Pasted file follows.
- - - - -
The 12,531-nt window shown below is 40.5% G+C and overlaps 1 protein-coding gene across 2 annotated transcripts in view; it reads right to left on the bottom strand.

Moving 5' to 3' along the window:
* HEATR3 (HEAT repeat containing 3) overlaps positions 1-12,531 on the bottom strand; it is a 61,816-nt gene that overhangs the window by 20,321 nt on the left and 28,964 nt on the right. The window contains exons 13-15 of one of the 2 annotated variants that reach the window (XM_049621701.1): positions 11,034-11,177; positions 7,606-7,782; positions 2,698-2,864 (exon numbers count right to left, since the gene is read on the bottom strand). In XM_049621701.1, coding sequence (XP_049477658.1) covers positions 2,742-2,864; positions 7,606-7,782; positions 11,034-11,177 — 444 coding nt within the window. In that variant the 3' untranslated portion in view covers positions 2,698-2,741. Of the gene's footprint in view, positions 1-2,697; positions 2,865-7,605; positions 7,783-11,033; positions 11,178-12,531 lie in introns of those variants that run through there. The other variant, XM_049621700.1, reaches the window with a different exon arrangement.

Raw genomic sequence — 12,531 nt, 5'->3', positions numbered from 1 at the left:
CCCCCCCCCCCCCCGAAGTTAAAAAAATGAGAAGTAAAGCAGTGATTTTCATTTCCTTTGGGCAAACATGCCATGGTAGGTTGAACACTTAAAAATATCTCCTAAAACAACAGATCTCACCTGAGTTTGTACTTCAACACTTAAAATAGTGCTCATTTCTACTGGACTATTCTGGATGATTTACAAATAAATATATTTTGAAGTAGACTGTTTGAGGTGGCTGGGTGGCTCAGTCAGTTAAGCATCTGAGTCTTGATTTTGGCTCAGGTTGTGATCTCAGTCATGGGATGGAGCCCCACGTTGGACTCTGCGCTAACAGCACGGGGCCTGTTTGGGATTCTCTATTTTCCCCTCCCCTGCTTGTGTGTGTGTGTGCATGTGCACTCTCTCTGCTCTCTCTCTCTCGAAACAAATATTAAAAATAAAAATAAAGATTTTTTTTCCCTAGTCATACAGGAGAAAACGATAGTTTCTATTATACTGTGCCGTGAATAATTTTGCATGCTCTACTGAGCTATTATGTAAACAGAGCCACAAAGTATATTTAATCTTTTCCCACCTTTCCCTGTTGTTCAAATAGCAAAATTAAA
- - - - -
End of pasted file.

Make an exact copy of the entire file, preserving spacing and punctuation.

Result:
The 12,531-nt window shown below is 40.5% G+C and overlaps 1 protein-coding gene across 2 annotated transcripts in view; it reads right to left on the bottom strand.

Moving 5' to 3' along the window:
* HEATR3 (HEAT repeat containing 3) overlaps positions 1-12,531 on the bottom strand; it is a 61,816-nt gene that overhangs the window by 20,321 nt on the left and 28,964 nt on the right. The window contains exons 13-15 of one of the 2 annotated variants that reach the window (XM_049621701.1): positions 11,034-11,177; positions 7,606-7,782; positions 2,698-2,864 (exon numbers count right to left, since the gene is read on the bottom strand). In XM_049621701.1, coding sequence (XP_049477658.1) covers positions 2,742-2,864; positions 7,606-7,782; positions 11,034-11,177 — 444 coding nt within the window. In that variant the 3' untranslated portion in view covers positions 2,698-2,741. Of the gene's footprint in view, positions 1-2,697; positions 2,865-7,605; positions 7,783-11,033; positions 11,178-12,531 lie in introns of those variants that run through there. The other variant, XM_049621700.1, reaches the window with a different exon arrangement.

Raw genomic sequence — 12,531 nt, 5'->3', positions numbered from 1 at the left:
CCCCCCCCCCCCCCGAAGTTAAAAAAATGAGAAGTAAAGCAGTGATTTTCATTTCCTTTGGGCAAACATGCCATGGTAGGTTGAACACTTAAAAATATCTCCTAAAACAACAGATCTCACCTGAGTTTGTACTTCAACACTTAAAATAGTGCTCATTTCTACTGGACTATTCTGGATGATTTACAAATAAATATATTTTGAAGTAGACTGTTTGAGGTGGCTGGGTGGCTCAGTCAGTTAAGCATCTGAGTCTTGATTTTGGCTCAGGTTGTGATCTCAGTCATGGGATGGAGCCCCACGTTGGACTCTGCGCTAACAGCACGGGGCCTGTTTGGGATTCTCTATTTTCCCCTCCCCTGCTTGTGTGTGTGTGTGCATGTGCACTCTCTCTGCTCTCTCTCTCTCGAAACAAATATTAAAAATAAAAATAAAGATTTTTTTTCCCTAGTCATACAGGAGAAAACGATAGTTTCTATTATACTGTGCCGTGAATAATTTTGCATGCTCTACTGAGCTATTATGTAAACAGAGCCACAAAGTATATTTAATCTTTTCCCACCTTTCCCTGTTGTTCAAATAGCAAAATTAAA